Common mistake apart form (apart from)

Mistakes to Avoid: Apart from vs. Apart form

English is a complex language, and even the most proficient speakers can make mistakes at times. One common error that often goes unnoticed is the misuse of the phrases "apart from" and "apart form." While they may seem similar, there is a distinct difference between the two.

1. Apart from

"Apart from" is a preposition that means "excluding" or "not considering." It is used to single out one thing or person in a group.

Example: "I enjoy all fruits apart from bananas."

  • The correct usage is "apart from" when you want to emphasize the exclusion of something from a larger group.
  • Remember to always use "from" after "apart" to indicate the separation.

2. Apart form

"Apart form," on the other hand, is a common mistake that many people make. The incorrect usage of "apart form" is not only grammatically incorrect but can also change the meaning of a sentence.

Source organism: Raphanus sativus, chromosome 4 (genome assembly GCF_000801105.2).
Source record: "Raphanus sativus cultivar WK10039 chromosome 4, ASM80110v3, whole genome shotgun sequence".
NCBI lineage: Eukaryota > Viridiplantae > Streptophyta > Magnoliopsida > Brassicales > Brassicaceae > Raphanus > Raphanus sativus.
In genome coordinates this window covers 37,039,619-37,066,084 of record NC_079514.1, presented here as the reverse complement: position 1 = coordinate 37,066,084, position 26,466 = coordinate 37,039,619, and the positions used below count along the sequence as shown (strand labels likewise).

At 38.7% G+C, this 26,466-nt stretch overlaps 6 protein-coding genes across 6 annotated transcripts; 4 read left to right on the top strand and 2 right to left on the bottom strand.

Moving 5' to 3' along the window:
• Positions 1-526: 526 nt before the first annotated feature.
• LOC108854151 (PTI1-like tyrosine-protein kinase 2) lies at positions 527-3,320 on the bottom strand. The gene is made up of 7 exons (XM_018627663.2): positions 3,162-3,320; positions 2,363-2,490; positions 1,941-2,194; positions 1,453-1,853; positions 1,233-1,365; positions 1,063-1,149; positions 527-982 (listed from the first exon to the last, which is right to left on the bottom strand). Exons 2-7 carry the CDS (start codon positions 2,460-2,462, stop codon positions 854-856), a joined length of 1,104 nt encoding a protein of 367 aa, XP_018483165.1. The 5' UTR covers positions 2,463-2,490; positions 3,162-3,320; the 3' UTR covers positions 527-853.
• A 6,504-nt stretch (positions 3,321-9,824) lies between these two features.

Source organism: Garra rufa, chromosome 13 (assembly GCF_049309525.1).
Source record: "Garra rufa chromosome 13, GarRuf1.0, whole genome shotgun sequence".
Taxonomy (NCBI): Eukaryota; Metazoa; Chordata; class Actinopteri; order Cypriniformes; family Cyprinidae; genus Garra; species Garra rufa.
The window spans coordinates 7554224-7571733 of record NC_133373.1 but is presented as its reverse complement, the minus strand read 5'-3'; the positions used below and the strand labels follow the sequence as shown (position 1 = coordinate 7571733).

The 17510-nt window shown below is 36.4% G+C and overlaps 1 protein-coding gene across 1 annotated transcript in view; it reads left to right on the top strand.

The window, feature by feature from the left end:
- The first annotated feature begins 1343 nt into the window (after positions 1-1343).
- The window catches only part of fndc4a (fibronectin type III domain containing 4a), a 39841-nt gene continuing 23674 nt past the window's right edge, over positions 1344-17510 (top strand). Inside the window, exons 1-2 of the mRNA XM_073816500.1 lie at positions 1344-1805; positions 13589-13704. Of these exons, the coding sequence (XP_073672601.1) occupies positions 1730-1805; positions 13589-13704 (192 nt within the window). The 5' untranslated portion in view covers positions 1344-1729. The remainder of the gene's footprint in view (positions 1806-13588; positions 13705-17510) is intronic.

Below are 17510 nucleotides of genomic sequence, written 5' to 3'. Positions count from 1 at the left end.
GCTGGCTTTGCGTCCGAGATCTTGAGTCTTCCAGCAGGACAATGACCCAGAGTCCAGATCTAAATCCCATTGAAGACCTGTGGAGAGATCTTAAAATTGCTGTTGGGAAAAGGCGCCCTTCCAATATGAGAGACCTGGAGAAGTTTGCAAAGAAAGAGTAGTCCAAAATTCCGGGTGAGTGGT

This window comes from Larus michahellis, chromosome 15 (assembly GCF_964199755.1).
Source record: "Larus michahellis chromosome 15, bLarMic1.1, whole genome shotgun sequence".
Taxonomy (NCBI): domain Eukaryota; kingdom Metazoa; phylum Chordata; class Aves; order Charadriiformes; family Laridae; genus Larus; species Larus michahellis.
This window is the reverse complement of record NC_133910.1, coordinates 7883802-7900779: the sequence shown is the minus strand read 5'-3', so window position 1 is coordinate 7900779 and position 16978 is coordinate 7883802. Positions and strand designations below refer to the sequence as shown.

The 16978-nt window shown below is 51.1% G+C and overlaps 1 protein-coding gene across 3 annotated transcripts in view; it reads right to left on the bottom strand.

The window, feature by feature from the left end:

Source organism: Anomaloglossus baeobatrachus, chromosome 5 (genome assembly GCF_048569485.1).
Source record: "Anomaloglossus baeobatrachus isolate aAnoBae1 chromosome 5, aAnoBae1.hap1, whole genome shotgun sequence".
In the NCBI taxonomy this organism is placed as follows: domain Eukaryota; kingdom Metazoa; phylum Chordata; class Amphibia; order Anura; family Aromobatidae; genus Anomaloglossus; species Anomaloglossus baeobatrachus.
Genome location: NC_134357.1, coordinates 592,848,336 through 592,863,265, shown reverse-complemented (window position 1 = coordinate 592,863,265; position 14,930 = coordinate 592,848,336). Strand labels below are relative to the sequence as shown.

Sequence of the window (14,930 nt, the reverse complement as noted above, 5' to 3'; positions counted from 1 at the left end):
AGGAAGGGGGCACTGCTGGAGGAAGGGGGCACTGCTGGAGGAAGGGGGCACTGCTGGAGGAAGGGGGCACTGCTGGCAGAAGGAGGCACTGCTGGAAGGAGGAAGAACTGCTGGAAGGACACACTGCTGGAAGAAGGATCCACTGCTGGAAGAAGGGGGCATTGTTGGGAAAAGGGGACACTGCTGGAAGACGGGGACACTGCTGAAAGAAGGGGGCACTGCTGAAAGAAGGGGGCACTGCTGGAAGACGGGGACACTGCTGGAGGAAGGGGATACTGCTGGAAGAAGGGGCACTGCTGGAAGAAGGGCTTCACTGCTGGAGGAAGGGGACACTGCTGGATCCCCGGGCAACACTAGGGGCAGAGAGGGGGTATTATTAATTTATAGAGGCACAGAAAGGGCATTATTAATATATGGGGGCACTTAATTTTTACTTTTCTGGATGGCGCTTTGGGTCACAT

Example: "The bookshelf fell apart form the wall."

  • The correct usage would be "apart from" in this context, as it denotes the separation between the bookshelf and the wall.
  • Using "apart form" would imply that the bookshelf was transformed or changed from its original state when it fell.
  • It is important to be mindful of this mistake to ensure clear and effective communication.

It's important to note that a reliable tool like Linguix Grammar Checker can help you identify and correct mistakes like "apart form" in your writing.

apart form (apart from) mistake examples

  • Correct:
    Lebanon's freedoms set it apart from other Arab states.
  • Incorrect:
    Christianity was set apart form other religions.

    Christianity was set apart from other religions.

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